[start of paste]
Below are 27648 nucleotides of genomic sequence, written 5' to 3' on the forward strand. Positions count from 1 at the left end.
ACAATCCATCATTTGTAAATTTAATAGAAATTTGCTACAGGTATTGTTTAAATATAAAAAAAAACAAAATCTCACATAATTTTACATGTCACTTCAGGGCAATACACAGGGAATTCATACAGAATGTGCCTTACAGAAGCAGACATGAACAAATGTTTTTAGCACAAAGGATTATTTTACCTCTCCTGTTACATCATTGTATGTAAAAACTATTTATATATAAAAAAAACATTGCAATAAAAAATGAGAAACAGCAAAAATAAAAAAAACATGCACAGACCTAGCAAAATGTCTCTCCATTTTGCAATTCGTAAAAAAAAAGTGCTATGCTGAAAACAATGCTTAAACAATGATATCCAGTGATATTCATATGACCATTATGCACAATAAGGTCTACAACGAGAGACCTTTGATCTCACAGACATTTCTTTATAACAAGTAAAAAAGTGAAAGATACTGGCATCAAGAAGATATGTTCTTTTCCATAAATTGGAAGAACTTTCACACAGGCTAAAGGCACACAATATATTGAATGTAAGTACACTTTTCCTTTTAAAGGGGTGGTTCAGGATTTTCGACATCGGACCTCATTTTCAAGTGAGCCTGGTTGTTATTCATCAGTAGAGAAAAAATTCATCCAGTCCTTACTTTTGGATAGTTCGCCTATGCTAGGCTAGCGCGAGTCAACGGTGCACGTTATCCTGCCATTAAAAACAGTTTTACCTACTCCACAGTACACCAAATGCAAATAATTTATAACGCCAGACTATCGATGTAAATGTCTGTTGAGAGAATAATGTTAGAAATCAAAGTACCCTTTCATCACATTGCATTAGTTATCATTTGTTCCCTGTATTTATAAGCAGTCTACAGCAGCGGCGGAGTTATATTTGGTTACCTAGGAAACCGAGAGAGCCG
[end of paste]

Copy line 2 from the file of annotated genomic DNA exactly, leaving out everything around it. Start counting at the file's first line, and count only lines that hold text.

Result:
ACAATCCATCATTTGTAAATTTAATAGAAATTTGCTACAGGTATTGTTTAAATATAAAAAAAAACAAAATCTCACATAATTTTACATGTCACTTCAGGGCAATACACAGGGAATTCATACAGAATGTGCCTTACAGAAGCAGACATGAACAAATGTTTTTAGCACAAAGGATTATTTTACCTCTCCTGTTACATCATTGTATGTAAAAACTATTTATATATAAAAAAAACATTGCAATAAAAAATGAGAAACAGCAAAAATAAAAAAAACATGCACAGACCTAGCAAAATGTCTCTCCATTTTGCAATTCGTAAAAAAAAAGTGCTATGCTGAAAACAATGCTTAAACAATGATATCCAGTGATATTCATATGACCATTATGCACAATAAGGTCTACAACGAGAGACCTTTGATCTCACAGACATTTCTTTATAACAAGTAAAAAAGTGAAAGATACTGGCATCAAGAAGATATGTTCTTTTCCATAAATTGGAAGAACTTTCACACAGGCTAAAGGCACACAATATATTGAATGTAAGTACACTTTTCCTTTTAAAGGGGTGGTTCAGGATTTTCGACATCGGACCTCATTTTCAAGTGAGCCTGGTTGTTATTCATCAGTAGAGAAAAAATTCATCCAGTCCTTACTTTTGGATAGTTCGCCTATGCTAGGCTAGCGCGAGTCAACGGTGCACGTTATCCTGCCATTAAAAACAGTTTTACCTACTCCACAGTACACCAAATGCAAATAATTTATAACGCCAGACTATCGATGTAAATGTCTGTTGAGAGAATAATGTTAGAAATCAAAGTACCCTTTCATCACATTGCATTAGTTATCATTTGTTCCCTGTATTTATAAGCAGTCTACAGCAGCGGCGGAGTTATATTTGGTTACCTAGGAAACCGAGAGAGCCG